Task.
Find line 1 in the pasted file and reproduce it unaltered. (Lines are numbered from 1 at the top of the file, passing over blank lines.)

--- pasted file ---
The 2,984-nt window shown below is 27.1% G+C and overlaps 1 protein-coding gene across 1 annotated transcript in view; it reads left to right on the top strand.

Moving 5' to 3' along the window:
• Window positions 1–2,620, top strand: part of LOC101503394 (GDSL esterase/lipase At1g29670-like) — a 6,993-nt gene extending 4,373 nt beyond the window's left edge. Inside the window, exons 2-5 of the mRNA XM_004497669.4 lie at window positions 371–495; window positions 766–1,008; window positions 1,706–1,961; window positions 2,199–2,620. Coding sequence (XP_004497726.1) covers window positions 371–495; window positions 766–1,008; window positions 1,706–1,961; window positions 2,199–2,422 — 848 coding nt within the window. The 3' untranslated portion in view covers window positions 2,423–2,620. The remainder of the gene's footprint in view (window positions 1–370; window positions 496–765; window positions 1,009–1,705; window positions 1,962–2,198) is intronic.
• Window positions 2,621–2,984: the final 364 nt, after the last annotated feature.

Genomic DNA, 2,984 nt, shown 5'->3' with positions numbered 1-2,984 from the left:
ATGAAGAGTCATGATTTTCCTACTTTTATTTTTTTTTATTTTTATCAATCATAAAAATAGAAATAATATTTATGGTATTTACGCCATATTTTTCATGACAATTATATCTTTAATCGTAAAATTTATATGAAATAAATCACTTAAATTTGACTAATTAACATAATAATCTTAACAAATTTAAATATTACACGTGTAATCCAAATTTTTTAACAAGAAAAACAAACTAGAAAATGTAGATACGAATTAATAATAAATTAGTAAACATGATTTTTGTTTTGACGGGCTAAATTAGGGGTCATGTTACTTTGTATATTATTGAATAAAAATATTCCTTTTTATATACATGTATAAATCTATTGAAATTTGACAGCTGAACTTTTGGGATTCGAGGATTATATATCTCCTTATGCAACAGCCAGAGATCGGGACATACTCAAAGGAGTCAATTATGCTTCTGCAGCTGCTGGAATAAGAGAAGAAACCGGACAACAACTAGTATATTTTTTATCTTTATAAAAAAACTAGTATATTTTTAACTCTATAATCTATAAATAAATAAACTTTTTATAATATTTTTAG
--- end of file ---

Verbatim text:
The 2,984-nt window shown below is 27.1% G+C and overlaps 1 protein-coding gene across 1 annotated transcript in view; it reads left to right on the top strand.